http://static.guim.co.uk/static/c55907932af8ee96c21b7d89a9ebeedb4602fbbf/common/images/logos/the-guardian/news.gifBy Louisiane Ferlier. I grew up with the drawings of Charb, Wolinski and Cabu. Their fearless provocations have always seemed to me a necessary expression of the fertility of French culture.
The day after the attack on Charlie Hebdo, the French Society for British Studies circulated a simple message of condolence. A member of the society replied that this thread was off-topic since the mailing list is dedicated to the exchange of information concerning research on English language and English history in France.

A series of outraged messages ensued: surely it is our mission as researchers and educators to defend, pen in hand, freedom of expression? Surely, if we teach our students how to read, understand and appreciate Milton or Rushdie, we must speak in favour of what the latter described later that day as “fearless disrespect”?
These reactions (including the first one) are all signs that the French academic community is mourning. Allow me, in my own way, to simply explain what the cartoonists of Charlie Hebdo represent for a French academic.
At about 12 years old, I was given a copy of a cartoon book entitled Dis Maman, y’a pas de dames dans l’histoire? (Mum, aren’t there any ladies in history?) It was authored by Maryse Wolinski and the cartoons were drawn by Georges Wolinski.
Georges Wolinski died on Wednesday in the attack at Charlie Hebdo.
Dis Maman, y’a pas de dames dans l’histoire? was the story of the Wolinski kid asking her mum and dad about the role of women in French history, surprised by the lack of heroines in her history textbooks (Joan of Arc excepted).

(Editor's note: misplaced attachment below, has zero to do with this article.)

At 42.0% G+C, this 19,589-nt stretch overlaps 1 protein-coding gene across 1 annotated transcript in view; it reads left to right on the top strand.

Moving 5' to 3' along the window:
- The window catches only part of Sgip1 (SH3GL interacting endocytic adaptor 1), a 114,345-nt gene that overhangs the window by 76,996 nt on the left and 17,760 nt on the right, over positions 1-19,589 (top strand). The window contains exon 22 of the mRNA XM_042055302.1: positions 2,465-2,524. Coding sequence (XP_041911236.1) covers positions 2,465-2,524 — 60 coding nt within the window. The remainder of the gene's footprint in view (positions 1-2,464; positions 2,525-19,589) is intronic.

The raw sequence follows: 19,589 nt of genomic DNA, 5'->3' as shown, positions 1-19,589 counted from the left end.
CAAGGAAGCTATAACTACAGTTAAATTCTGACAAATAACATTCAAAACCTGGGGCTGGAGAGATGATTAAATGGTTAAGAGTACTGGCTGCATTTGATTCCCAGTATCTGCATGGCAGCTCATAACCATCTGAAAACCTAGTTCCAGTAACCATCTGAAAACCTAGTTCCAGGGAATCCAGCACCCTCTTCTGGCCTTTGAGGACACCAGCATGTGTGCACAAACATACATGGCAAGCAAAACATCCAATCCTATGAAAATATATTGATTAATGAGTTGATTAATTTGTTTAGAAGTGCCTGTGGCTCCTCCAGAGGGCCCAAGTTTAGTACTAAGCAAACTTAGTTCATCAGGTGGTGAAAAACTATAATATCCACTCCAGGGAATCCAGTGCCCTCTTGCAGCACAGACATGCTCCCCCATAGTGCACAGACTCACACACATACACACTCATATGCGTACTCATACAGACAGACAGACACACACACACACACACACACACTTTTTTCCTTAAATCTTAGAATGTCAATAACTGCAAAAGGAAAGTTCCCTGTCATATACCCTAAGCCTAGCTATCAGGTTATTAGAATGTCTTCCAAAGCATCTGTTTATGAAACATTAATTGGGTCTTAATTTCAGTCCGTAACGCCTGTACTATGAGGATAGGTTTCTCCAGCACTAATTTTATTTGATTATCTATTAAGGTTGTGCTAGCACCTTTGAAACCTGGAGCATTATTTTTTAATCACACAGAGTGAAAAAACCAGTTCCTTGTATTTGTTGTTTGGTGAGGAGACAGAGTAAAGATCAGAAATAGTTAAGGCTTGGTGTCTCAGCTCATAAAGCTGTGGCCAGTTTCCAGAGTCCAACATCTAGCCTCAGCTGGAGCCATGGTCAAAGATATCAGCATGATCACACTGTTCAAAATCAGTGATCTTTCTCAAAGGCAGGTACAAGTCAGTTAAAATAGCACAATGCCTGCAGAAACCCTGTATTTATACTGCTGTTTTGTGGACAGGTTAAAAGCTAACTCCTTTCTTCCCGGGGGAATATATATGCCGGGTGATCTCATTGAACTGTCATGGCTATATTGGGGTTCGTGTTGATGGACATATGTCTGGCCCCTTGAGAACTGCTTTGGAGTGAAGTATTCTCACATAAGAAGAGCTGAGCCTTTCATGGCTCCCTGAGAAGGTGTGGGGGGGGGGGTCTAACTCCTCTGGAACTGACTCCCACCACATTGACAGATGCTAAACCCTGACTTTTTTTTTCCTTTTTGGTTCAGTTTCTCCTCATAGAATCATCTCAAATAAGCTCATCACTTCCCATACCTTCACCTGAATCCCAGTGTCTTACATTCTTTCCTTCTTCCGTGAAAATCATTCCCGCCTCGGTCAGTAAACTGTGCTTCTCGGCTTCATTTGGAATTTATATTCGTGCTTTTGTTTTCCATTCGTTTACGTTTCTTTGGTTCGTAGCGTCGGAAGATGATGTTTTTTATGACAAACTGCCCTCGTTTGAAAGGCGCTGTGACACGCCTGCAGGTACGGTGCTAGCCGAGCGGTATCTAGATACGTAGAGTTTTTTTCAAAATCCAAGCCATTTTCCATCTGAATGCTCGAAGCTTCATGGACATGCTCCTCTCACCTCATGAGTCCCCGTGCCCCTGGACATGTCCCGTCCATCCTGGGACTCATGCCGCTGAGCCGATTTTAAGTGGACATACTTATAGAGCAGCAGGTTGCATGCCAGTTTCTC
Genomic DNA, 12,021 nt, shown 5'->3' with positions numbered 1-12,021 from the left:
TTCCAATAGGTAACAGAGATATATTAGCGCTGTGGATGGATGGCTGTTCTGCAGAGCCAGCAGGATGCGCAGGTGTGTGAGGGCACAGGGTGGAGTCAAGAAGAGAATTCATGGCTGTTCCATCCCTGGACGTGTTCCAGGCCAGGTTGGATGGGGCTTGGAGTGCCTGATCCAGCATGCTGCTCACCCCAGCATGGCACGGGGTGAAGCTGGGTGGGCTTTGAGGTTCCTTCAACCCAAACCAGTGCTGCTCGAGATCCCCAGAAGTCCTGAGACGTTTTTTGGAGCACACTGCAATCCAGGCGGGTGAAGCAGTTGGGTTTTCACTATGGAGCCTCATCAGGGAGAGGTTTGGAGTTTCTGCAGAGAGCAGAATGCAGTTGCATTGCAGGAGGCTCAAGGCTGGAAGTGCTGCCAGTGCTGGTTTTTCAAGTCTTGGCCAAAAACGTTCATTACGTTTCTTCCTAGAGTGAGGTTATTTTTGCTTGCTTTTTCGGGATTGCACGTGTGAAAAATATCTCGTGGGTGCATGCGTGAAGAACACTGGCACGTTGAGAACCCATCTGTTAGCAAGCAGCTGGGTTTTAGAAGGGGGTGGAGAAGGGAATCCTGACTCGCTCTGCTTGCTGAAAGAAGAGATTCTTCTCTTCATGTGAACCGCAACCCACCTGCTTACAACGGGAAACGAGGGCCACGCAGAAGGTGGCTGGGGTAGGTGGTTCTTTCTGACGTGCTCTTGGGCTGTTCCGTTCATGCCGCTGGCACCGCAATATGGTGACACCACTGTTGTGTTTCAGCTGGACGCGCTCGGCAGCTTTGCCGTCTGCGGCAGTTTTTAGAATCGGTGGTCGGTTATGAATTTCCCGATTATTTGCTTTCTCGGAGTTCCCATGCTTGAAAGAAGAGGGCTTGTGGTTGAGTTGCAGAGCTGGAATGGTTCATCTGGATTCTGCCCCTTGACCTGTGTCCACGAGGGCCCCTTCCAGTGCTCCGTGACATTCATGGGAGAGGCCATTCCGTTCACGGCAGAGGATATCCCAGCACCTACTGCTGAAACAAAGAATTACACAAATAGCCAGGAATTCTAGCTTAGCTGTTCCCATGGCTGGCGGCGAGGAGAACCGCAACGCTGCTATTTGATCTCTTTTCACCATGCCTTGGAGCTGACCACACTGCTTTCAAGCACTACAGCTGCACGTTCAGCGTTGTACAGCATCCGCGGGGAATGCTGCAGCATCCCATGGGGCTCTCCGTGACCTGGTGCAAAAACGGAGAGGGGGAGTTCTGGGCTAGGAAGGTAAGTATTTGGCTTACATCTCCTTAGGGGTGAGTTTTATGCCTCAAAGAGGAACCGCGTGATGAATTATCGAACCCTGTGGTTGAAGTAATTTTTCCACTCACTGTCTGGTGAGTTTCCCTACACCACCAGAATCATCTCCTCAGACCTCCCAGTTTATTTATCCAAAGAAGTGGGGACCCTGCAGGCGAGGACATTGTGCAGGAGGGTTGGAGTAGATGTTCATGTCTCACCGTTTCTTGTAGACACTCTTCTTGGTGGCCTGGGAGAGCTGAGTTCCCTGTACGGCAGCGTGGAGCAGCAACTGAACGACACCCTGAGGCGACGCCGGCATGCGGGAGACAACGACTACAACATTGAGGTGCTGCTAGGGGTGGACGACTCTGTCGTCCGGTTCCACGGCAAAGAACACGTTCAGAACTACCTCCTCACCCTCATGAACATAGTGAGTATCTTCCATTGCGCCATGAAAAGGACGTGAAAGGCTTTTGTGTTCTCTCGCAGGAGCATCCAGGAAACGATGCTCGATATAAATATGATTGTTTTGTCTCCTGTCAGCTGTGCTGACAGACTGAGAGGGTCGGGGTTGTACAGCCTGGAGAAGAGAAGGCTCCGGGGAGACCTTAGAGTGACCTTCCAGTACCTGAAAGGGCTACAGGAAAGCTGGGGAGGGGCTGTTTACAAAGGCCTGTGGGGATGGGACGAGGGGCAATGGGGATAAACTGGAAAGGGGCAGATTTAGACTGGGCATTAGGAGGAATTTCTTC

Needless to say, I identified with the little girl. The Wolinskis’ “fearless disrespect” for a history written by white men celebrating white men was an inspiration for me.
Unlikely as it may have seemed then, I, a French woman who grew up in Seine St Denis, am now an historian, specialising in the circulation of Quaker thought, a pacifist religious denomination that considered women’s voice as equal to men’s.
Today, as I type these lines, the French radio surreally emits words such as “Al Qaida in Yemen”, “radicals”, “launch-rockets”, “homage”.
I grew up with the irreverent drawings of Charb, Wolinski and Cabu, with the sound of Bernard Maris’s analyses. Their sometimes tasteless, but always fearless, provocations have always seemed to me a necessary expression born of the fertility of French culture.
They questioned everything: what history is, what people believe in, what and how one should circulate their ideas, and today, their absurd death is the proof that people too often die for their ideas.
But the cultural mourning will take time. As academics, I feel we must take this time and we should not confuse this moment of necessary emotional reaction with one of rational analysis.
Let me say, though, that I feel that, to best defend our academic culture of free speech, we must reflect on its absolute absence in French prisons. [Suspect Chérif Kouachi, 32, was imprisoned for 18 months for his role in a network sending volunteers to fight alongside al-Qaida militants in Iraq between 2003 and 2005.]
From what we know at this time of the suspects, it seems clear indeed that the loss of the irreverent men of Charlie Hebdo is not simply an assault on our intellectual traditions in the name of a completely distorted and misunderstood faith, it is the proof that the inability to express oneself can lead to violence, in any religious or political context.
Perhaps this is another ideal that I share with the Charlie Hebdo cartoonists: I believe that if we let pens and pencils come into prisons rather than ignorance and intolerance, we can make a difference. More...